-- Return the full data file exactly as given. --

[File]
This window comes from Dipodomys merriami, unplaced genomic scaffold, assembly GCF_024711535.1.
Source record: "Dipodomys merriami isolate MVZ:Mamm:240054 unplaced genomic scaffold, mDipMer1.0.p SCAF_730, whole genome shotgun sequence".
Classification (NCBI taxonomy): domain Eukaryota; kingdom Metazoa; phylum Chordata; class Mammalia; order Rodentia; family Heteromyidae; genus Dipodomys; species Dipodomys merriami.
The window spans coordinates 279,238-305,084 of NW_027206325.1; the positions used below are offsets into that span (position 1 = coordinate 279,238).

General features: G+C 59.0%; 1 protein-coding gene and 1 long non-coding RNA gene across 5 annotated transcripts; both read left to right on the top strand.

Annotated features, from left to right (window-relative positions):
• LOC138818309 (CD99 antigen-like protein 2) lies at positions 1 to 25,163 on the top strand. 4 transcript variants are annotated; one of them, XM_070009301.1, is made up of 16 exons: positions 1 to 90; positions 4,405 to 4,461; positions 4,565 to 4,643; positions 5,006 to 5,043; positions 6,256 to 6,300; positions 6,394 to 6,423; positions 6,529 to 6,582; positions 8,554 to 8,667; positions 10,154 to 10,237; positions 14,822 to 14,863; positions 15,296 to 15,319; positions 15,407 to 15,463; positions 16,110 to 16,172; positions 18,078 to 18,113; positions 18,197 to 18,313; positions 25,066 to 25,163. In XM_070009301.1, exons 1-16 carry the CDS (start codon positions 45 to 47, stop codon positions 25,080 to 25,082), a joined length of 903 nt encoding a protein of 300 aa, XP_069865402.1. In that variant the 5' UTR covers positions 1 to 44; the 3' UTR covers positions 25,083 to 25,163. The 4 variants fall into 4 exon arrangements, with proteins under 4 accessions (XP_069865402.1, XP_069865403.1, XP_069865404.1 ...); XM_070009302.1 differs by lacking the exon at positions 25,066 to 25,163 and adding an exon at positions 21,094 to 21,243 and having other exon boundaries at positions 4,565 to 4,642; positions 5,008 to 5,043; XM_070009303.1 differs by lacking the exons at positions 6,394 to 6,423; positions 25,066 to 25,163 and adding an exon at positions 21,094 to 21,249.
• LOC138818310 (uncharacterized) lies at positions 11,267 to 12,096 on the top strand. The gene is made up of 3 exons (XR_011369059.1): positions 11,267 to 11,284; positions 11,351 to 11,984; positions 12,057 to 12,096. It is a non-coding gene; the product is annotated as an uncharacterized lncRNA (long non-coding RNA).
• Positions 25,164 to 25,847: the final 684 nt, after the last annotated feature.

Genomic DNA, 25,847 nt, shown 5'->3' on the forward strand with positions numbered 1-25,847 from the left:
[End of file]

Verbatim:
This window comes from Dipodomys merriami, unplaced genomic scaffold, assembly GCF_024711535.1.
Source record: "Dipodomys merriami isolate MVZ:Mamm:240054 unplaced genomic scaffold, mDipMer1.0.p SCAF_730, whole genome shotgun sequence".
Classification (NCBI taxonomy): domain Eukaryota; kingdom Metazoa; phylum Chordata; class Mammalia; order Rodentia; family Heteromyidae; genus Dipodomys; species Dipodomys merriami.
The window spans coordinates 279,238-305,084 of NW_027206325.1; the positions used below are offsets into that span (position 1 = coordinate 279,238).

General features: G+C 59.0%; 1 protein-coding gene and 1 long non-coding RNA gene across 5 annotated transcripts; both read left to right on the top strand.

Annotated features, from left to right (window-relative positions):
• LOC138818309 (CD99 antigen-like protein 2) lies at positions 1 to 25,163 on the top strand. 4 transcript variants are annotated; one of them, XM_070009301.1, is made up of 16 exons: positions 1 to 90; positions 4,405 to 4,461; positions 4,565 to 4,643; positions 5,006 to 5,043; positions 6,256 to 6,300; positions 6,394 to 6,423; positions 6,529 to 6,582; positions 8,554 to 8,667; positions 10,154 to 10,237; positions 14,822 to 14,863; positions 15,296 to 15,319; positions 15,407 to 15,463; positions 16,110 to 16,172; positions 18,078 to 18,113; positions 18,197 to 18,313; positions 25,066 to 25,163. In XM_070009301.1, exons 1-16 carry the CDS (start codon positions 45 to 47, stop codon positions 25,080 to 25,082), a joined length of 903 nt encoding a protein of 300 aa, XP_069865402.1. In that variant the 5' UTR covers positions 1 to 44; the 3' UTR covers positions 25,083 to 25,163. The 4 variants fall into 4 exon arrangements, with proteins under 4 accessions (XP_069865402.1, XP_069865403.1, XP_069865404.1 ...); XM_070009302.1 differs by lacking the exon at positions 25,066 to 25,163 and adding an exon at positions 21,094 to 21,243 and having other exon boundaries at positions 4,565 to 4,642; positions 5,008 to 5,043; XM_070009303.1 differs by lacking the exons at positions 6,394 to 6,423; positions 25,066 to 25,163 and adding an exon at positions 21,094 to 21,249.
• LOC138818310 (uncharacterized) lies at positions 11,267 to 12,096 on the top strand. The gene is made up of 3 exons (XR_011369059.1): positions 11,267 to 11,284; positions 11,351 to 11,984; positions 12,057 to 12,096. It is a non-coding gene; the product is annotated as an uncharacterized lncRNA (long non-coding RNA).
• Positions 25,164 to 25,847: the final 684 nt, after the last annotated feature.

Genomic DNA, 25,847 nt, shown 5'->3' on the forward strand with positions numbered 1-25,847 from the left: